Microsoft doubles down on healthcare with formal unit, new hires
- Microsoft this week announced expansion plans into healthcare with the formation of a new unit, Microsoft Healthcare. Jim Weinstein and Joshua Mandel will join the company as VP and Chief Architect of the team, respectively.
- Microsoft Healthcare formalizes the company’s Healthcare NExT initiative, launched last year, to advance artificial intelligence and cloud-based healthcare tools.
- The new team will integrate Healthcare NExT’s research focus “with an added focus of creating strategic partnerships, and driving the cross-company strategy for healthcare and life sciences,” Peter Lee, corporate vice president of Microsoft’s AI & Research division, wrote in a blog post.
Microsoft has been playing in the healthcare waters for some time now. Since wading into the wearables market in 2014, the company has teamed up with Twist BioScience on the capabilities of DNA digital data storage, partnered with UPMC to create innovative AI-enabled care delivery products and collaborated with Cigna to leverage Microsoft’s HoloLens technology for interactive game-based health screenings.
As healthcare’s digital transformation continues, many organizations are looking to the cloud to modernize their IT infrastructures, EHRs and data analytics capabilities to foster value-based care. Microsoft Healthcare stated it will draw on the company’s AI and the cloud expertise to create products that tackle those goals.
The new unit — which will be part of AI & Research — will get help from two industry pros in Weinstein and Mandel. Weinstein, who joins Microsoft as vice president of Microsoft Healthcare and head of innovation and health equity, was previously CEO and president of Dartmouth-Hitchcock healthcare system. He will work with Lee on Microsoft’s healthcare strategy.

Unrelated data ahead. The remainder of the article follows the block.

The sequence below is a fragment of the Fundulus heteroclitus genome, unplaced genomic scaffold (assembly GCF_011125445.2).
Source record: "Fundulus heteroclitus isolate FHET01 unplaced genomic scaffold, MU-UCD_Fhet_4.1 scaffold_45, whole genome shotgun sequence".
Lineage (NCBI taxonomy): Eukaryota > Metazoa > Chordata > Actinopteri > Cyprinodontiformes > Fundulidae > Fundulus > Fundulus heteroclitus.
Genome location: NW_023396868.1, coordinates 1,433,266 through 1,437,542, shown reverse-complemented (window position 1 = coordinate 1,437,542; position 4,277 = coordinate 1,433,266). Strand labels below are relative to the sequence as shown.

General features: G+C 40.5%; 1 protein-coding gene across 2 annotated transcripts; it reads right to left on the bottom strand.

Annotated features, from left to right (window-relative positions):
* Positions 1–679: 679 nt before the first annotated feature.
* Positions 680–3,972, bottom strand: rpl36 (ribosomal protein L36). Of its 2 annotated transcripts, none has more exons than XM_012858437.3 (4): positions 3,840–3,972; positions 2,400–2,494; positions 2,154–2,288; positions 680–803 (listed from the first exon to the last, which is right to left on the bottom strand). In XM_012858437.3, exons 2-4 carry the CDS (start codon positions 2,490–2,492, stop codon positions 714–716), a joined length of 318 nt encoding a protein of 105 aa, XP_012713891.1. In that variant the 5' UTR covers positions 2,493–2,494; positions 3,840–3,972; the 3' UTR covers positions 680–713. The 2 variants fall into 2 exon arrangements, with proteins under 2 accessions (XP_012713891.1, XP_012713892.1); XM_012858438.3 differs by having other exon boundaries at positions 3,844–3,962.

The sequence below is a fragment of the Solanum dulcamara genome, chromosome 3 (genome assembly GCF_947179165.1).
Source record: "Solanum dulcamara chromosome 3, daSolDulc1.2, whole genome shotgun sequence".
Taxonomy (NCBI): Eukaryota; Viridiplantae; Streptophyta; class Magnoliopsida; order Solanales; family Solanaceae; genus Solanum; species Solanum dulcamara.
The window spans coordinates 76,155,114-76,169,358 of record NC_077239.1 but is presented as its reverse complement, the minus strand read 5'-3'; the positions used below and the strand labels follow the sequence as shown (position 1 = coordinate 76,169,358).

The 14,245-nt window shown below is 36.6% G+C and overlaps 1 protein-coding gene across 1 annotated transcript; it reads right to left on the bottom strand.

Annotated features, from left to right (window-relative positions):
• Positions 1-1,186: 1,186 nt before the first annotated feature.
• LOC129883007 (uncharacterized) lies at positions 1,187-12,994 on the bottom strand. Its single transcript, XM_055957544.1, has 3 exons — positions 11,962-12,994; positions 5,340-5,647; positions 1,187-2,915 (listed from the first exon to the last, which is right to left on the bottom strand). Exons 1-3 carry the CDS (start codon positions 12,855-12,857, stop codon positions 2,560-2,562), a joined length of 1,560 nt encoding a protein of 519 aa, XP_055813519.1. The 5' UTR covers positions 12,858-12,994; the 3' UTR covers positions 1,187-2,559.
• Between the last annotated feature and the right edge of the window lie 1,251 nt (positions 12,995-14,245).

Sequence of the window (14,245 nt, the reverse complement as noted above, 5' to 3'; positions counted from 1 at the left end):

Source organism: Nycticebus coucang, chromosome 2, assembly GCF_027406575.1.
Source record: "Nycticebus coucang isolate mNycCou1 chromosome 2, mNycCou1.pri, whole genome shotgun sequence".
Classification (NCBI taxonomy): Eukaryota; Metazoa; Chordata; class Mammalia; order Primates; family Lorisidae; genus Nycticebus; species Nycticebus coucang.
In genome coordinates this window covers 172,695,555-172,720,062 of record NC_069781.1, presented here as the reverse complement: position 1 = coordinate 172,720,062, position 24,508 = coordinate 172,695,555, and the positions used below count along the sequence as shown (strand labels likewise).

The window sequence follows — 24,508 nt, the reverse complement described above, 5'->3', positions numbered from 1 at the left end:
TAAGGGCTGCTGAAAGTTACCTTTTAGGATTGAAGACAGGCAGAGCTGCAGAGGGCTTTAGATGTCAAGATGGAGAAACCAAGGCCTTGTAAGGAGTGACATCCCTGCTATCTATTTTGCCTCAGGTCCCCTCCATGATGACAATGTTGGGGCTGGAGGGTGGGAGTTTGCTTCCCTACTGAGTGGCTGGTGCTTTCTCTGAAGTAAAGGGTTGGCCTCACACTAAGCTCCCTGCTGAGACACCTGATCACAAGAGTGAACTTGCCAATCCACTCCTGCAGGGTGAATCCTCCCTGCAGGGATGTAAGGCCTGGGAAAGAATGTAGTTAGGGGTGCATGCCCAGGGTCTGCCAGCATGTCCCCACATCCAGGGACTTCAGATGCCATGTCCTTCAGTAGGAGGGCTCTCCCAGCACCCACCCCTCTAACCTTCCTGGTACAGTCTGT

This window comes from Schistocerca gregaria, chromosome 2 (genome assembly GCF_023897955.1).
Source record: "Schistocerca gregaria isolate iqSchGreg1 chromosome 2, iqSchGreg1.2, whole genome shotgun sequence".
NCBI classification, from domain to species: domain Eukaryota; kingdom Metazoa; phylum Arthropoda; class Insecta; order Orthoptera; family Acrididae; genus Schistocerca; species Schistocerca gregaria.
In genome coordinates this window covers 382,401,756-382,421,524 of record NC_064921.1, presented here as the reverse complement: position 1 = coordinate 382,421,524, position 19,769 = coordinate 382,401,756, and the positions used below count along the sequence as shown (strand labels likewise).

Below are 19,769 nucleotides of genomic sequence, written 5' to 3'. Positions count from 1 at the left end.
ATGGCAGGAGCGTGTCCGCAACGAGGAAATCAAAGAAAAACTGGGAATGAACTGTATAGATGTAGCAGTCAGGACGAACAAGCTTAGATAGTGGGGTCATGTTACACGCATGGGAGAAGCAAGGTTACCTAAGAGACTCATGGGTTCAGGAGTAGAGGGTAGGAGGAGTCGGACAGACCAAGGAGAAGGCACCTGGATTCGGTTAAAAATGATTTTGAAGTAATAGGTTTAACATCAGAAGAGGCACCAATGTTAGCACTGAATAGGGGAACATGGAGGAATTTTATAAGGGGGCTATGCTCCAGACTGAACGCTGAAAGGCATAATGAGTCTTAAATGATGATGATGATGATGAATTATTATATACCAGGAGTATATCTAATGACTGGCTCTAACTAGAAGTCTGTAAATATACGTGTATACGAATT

Mandel, who last led Alphabet life sciences division Verily’s health IT ecosystems work, will serve as chief architect of Microsoft Healthcare. As such, he “will work closely with customers, partners and the open standards community to lay the groundwork for an open cloud architecture to unlock the value of healthcare for the entire health ecosystem,” Lee said.
“We are taking concrete steps with an initial ‘blueprint’ intended to standardize the process for the compliant, privacy-preserving movement of a patient’s personal health information to the cloud and the automated tracking of its exposure to machine learning and data science, for example to support external audit,” Lee wrote